COVID-19 DISEASE

The pandemic is far from over, WHO warns

Last week, there were more than 18 million reported cases worldwide.

In Summary

•Tedros remains concerned about countries with low vaccination rates, as unvaccinated people are many times more at risk of severe illness and death.

•He urged people and governments to get vaccinated.

Dr Tedros the WHO's Director General.
Dr Tedros the WHO's Director General.
Image: BBC

The World Health Organization has warned that the Covid-19 pandemic is far from over.

This is as the Omicron variant, which spreads faster than any other Covid variant, continues to overwhelm the health care systems of some countries.

Speaking on Tuesday during a media briefing in Geneva, the WHO Director-general Tedros Adhanom Ghebreyesus said that the pandemic is far from over.

It has been reported that Europe is currently the epicentre of new alarming outbreaks. In Germany, cases are soaring past 100,000 a day, and France reported nearly half a million cases on Tuesday.

Tedros urged people and governments to get vaccinated.

“This pandemic is nowhere near over as the omicron variant continues to sweep the world. I remain concerned about countries with low vaccination rates, as unvaccinated people are many times more at risk of severe illness and death,” Tedros said.

WHO has predicted Omicron could infect half of all Europeans by March, filling hospitals across the continent.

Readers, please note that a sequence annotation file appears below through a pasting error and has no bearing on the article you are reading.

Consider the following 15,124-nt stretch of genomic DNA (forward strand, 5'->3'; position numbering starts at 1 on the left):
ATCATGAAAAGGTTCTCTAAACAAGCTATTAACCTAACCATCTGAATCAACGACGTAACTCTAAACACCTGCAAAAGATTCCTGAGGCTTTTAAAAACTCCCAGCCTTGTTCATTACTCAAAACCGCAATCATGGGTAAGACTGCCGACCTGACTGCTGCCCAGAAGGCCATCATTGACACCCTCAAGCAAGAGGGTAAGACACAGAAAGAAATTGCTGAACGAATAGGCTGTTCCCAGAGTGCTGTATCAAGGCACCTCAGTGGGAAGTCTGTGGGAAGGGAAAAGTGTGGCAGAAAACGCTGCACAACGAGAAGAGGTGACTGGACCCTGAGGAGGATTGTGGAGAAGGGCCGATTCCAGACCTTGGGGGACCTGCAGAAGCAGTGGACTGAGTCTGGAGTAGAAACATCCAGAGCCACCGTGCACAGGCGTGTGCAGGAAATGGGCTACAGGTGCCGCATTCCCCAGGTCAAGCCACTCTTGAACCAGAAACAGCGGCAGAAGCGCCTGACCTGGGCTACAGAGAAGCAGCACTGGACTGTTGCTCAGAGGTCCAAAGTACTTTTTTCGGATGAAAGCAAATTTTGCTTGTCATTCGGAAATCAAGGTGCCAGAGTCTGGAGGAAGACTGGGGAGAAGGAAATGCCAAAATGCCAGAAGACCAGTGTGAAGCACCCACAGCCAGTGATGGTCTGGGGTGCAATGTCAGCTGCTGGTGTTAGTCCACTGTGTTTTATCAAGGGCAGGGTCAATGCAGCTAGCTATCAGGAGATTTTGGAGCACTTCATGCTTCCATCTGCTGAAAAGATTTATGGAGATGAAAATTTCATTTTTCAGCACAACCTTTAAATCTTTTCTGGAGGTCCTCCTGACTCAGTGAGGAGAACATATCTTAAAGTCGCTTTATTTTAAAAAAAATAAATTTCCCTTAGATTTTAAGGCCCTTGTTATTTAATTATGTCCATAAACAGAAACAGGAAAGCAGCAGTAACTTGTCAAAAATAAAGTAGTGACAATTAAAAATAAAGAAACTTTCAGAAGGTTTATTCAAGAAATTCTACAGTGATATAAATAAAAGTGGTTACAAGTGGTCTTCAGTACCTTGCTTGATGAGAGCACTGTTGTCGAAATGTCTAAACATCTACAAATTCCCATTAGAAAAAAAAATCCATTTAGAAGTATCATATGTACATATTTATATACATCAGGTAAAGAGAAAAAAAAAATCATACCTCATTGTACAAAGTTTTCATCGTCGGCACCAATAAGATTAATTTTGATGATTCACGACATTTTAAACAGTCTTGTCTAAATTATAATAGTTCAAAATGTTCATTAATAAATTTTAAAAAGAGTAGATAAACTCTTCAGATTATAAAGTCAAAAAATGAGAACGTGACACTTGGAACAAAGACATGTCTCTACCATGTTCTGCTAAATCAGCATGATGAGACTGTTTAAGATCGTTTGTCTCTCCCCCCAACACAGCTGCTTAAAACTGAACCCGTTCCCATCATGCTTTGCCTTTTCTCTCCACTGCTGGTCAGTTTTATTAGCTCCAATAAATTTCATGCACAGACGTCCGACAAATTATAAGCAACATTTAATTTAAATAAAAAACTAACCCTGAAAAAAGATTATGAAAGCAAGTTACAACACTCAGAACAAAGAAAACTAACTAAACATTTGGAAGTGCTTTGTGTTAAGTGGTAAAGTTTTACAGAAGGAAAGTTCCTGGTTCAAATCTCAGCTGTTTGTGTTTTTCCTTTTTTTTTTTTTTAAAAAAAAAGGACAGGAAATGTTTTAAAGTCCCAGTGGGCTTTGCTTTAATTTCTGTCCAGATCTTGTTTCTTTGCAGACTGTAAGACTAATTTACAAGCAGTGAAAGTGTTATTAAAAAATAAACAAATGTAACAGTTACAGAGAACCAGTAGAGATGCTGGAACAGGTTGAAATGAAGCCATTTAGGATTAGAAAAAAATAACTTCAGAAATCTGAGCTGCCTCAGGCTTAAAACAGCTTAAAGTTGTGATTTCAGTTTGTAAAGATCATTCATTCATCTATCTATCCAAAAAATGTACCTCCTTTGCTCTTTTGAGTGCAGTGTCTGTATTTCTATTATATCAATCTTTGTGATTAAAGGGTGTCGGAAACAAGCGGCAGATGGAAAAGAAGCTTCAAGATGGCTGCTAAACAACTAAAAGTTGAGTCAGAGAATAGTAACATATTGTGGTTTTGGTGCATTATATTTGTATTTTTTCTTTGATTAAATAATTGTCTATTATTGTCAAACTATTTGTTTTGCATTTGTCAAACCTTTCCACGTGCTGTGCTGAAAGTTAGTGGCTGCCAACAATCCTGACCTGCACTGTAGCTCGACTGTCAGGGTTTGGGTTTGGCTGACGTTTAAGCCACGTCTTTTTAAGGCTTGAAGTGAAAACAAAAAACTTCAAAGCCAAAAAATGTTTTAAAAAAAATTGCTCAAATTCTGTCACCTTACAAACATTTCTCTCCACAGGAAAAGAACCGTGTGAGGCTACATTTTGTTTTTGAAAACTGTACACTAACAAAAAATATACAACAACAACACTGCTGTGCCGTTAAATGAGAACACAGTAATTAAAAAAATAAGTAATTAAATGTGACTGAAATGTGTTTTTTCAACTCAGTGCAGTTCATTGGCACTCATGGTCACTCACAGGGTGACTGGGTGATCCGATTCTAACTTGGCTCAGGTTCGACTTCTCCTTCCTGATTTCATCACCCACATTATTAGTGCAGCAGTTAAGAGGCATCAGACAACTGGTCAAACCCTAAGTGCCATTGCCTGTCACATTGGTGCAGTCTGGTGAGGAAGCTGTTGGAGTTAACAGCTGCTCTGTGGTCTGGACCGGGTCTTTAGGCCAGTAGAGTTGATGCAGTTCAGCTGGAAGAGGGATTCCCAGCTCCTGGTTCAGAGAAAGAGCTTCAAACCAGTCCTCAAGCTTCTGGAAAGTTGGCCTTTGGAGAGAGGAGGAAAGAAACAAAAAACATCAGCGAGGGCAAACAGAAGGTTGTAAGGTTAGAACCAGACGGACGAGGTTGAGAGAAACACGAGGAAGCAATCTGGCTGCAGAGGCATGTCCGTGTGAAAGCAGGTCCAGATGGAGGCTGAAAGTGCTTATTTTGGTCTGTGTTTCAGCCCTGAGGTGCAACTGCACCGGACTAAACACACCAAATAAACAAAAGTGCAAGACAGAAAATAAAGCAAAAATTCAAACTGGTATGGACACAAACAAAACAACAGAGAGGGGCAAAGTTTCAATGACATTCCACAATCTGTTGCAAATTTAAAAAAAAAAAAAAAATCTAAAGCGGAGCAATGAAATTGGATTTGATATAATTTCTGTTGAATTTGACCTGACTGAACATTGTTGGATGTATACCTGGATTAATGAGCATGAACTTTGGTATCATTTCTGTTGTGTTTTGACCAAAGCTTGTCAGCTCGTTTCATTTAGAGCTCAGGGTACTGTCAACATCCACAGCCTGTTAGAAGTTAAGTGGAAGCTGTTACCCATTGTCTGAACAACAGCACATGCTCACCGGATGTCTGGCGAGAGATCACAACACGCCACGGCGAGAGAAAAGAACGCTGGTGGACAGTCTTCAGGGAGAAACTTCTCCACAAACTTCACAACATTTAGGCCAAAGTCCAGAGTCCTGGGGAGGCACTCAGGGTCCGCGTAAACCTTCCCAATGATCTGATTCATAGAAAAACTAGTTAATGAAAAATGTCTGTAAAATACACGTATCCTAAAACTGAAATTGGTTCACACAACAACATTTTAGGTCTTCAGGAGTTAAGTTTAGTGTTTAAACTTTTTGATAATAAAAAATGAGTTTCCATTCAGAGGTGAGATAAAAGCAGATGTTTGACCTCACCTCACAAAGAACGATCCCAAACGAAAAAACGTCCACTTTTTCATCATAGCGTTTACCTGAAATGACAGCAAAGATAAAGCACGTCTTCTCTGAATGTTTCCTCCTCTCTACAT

Last week, there were more than 18 million reported cases worldwide.

Over the weekend, the UN-backed COVAX facility delivered its one-billionth dose of vaccine. The facility has led the largest vaccine procurement and supply operation in history with deliveries to 144 countries to date.

Tedros said he was proud of the milestone, but believes it’s essential to keep forging ahead with distributing shots fairly, across the world.

“Vaccines may be less effective at preventing infection and transmission of Omicron than they were for previous variants, but they still are exceptionally good at preventing serious disease and death,” he explained.

“I urge everyone to do their best to reduce risk of infection and help take pressure off health systems,” he said

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